WOEEE prepares to celebrate 100 years

Members of the Missouri S&T Amateur Radio Club, callsign W0EEE, are preparing to celebrate the club’s 100th anniversary in 2023.

As a part of its preparations, current club members hope to connect with former members to update alumni contact information — even alumni who are no longer licensed — and collect stories from alumni about their times as active members. They also hope to identify anyone interested in helping to organize the anniversary celebration. Email w0eee@mst.edu for details.

WOEEE dates back as far as 1923 and is one of the oldest university-associated amateur radio clubs in the United States. The club has occupied various locations on campus since its inception, including the Jackling Gym, the Rolla Building, the Buehler Building and Emerson Hall, where the organization’s “shack” currently resides in Room G-29/30.

The club provides a space for members to experiment with equipment, communicate with other enthusiasts and provide a public service. For more information about amateur radio, visit the club’s website at w0eee.mst.edu or the national association’s site at arrl.org.

Around the Puck

“Forged in Gold: Missouri S&T’s First 150 Years”

In the 1870s, Rolla seemed an unlikely location for a new college. There were only about 1,400 residents in a community with more saloons than houses of worship. There were no paved streets, sewers or water mains. To visitors, there seemed to be as many dogs, hogs, horses, ducks and geese as humans walking the dusty streets.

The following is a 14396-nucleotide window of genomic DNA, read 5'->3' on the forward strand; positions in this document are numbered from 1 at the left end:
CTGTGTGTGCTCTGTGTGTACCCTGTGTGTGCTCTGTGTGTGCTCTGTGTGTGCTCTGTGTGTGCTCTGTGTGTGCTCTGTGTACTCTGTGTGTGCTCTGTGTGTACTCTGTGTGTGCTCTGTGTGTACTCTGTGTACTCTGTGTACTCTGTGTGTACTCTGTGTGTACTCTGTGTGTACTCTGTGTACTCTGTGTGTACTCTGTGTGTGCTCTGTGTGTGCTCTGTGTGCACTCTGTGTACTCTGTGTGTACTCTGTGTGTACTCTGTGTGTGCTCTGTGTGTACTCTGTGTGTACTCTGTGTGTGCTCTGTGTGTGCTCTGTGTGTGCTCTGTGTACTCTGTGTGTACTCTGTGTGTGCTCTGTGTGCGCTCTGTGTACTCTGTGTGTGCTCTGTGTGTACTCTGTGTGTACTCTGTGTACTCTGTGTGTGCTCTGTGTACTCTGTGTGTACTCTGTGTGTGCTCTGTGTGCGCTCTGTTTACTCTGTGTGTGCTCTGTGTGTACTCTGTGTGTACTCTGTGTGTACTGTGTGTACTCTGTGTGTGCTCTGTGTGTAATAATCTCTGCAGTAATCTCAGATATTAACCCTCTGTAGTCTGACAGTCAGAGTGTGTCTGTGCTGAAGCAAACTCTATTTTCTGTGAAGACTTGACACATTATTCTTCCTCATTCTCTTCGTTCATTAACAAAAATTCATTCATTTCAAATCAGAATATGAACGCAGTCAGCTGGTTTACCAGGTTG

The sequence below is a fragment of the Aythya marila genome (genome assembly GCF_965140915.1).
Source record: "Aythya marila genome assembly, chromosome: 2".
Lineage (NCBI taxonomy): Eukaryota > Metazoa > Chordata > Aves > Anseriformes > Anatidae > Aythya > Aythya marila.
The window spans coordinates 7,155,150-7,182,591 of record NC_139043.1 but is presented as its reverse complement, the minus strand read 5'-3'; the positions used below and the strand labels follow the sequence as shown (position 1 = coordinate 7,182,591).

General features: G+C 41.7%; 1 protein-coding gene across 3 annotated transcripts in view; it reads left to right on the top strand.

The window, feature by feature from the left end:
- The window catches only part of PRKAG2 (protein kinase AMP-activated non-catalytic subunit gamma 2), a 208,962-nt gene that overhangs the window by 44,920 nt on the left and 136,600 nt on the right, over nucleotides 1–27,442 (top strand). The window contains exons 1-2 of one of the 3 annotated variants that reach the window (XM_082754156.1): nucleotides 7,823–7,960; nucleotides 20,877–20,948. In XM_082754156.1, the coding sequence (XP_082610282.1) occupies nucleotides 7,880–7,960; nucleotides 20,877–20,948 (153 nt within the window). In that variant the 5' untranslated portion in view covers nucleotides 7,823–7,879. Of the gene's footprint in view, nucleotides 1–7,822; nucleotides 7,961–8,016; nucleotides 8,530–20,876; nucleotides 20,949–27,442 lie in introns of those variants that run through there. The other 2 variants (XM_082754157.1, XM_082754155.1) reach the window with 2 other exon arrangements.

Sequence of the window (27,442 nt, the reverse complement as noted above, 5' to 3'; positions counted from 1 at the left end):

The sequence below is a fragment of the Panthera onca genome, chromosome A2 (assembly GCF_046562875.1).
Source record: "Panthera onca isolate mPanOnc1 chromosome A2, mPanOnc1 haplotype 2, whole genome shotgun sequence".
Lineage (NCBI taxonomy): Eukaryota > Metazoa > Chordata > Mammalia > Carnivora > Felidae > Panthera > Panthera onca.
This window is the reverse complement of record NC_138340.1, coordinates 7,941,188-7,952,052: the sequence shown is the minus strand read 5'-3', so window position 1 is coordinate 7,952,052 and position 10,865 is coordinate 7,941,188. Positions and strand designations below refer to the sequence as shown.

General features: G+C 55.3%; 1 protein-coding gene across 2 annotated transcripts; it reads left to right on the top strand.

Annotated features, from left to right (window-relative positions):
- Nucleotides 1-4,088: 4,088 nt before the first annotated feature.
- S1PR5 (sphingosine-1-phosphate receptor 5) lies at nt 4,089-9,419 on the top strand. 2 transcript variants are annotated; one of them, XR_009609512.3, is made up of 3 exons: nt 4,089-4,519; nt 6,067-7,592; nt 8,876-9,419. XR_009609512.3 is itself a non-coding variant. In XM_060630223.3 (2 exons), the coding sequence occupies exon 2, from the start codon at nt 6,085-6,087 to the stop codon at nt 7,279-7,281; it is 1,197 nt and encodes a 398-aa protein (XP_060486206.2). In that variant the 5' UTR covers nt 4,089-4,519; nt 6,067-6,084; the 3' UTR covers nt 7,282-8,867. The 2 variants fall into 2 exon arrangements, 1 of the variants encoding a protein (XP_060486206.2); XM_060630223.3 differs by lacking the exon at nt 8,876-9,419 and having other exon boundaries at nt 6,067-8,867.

[Read More...]

By the numbers: Fall/Winter 2019

[Read More...]

Bringing clean water to South America

Assessing water quality, surveying mountaintop locations and building systems to catch rainwater — that’s how members of S&T’s chapter of Engineers Without Borders spent their summer break.

[Read More...]

Geothermal goals exceeded

After five years of operation, Missouri S&T’s geothermal energy system continues to outperform expectations. S&T facilities operations staff originally predicted the geothermal system would reduce campus water usage by over 10% — roughly 10 million gallons per year. The system, which went online in May 2014, cut actual water usage by 18 million to 20 […]

[Read More...]

What happens in Vegas…may appear in print

In his latest volume of Las Vegas lore, historian Larry Gragg says it was deliberate publicity strategies that changed the perception of Sin City from a regional tourist destination where one could legally gamble and access legalized prostitution just outside the city limits, to a family vacation spot filled with entertainment options and surrounded by […]

[Read More...]